• Cleo

      Another “me too!” comment here. Instead of pillow-top hands, I have what I like to call traffic cone fingers. My fingers are tiny by the nail, and then expand outward like a traffic cone, so they’re nice and wide at the base. I wear a clothing size 8 and a ring size 7.5.

      And come to think of it, my fingers are just mimicking the rest of my body (I’m a classic pear shape — size small on top, medium – large on bottom)

    • RachelM

      Pillow-top hands! What a perfect description. I have these, too, as well as big knuckles. And my ring size can vary depending on the time of day. No joke.

  • Molly

    I had so much anxiety about trying on wedding dresses and how awful I was sure it would make me feel. Originally, I was convinced I should just go shopping by myself because I did not want anyone else to feel uncomfortable if we went places and couldn’t find samples that fit me. After doing a little bit of online research I was incredibly happy to find that in my area, there are two bridal shops that carry ONLY plus-sized samples. I was also able to find two smaller boutiques that had a large selection of plus-sized samples. Encouraged by my options, I invited my mom and a couple friends to go shopping with me. Wedding dress shopping ended up being a lot of fun – I felt pretty and supported by my friends and mom. I think having this positive experience early on in the wedding planning process helped to put me at ease with the rest of the planning. I only wish options like this were available in more areas!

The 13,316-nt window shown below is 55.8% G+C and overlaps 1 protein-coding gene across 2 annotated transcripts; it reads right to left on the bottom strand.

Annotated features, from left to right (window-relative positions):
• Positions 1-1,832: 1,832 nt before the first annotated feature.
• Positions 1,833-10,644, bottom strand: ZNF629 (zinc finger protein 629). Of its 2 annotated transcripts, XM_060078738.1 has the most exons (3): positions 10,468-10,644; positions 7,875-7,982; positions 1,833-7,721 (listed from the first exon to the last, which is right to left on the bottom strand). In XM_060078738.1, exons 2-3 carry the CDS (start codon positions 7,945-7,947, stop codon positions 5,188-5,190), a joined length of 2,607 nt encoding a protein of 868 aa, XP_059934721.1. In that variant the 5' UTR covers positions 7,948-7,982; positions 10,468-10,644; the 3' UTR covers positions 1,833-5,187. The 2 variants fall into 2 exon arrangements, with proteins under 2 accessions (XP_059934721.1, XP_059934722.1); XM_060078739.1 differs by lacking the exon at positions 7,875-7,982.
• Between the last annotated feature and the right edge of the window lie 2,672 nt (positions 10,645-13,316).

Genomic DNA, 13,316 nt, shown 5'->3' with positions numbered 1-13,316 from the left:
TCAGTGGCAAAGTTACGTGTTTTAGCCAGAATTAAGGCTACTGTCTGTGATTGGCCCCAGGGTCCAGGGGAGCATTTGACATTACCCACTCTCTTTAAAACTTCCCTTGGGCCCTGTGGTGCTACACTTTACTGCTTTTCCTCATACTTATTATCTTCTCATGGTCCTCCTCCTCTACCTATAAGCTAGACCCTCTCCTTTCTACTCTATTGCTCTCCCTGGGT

• Steph

      Had a similar experience at DB. I knew they had stuff in my size but I generally HATE clothes shopping and was all prepared to have wedding dress shopping be a million times worse. Lo and behold, I found lots of different styles that looked good on me, and a couple hrs later walked away with a dress that I loved and a lot less stress than I was anticipating :)

      But I remember having the same feeling and concerns as the OP prior to getting my dress.

    • Ashley

      I think a little bit of research goes a long way on the dress issue for plus size gals. I didn’t find any plus size boutiques nearby, but I am so happy you did! Also, as a practical tip, Alfred Angelo’s plus size dresses often have corset backs which allow for a bit more wiggle room for a customized fit if your measurements change near the wedding day.

  • Lauren

    Dress shopping was also the hardest for me. One of the stores refused to put me in anything that wasn’t my size, so it meant wearing unflattering 80s dresses with shoulder poufs taller than me! Urgh.

    My dress just came in (!!!) and, while it’s beautiful and made for me (squee!) the bust cups are a little small? Making it look like I have smaller boobs than I really do? And, I love my boobs and I’m not at all ashamed of them, despite what everyone tells me to get a “minimizer” style or something. That’s the one place people have been really judgey-shamey.

  • Chelsea

    I’m not personally a plus sized bride but I’ve run into some of the issues WIC creates for plus sized women while planning my wedding. When I was looking for bridesmaid dresses and the ones I loved didn’t come in a size that would fit some of my bridesmaids, the sales woman actually suggested having them buy two dresses to then be combined into one dress. Thankfully, none of the affected women were present when she said it and needless to say, I did not go with that company. I was really insulted that they thought I would be willing to even consider being so inconsiderate to the most important women in my life.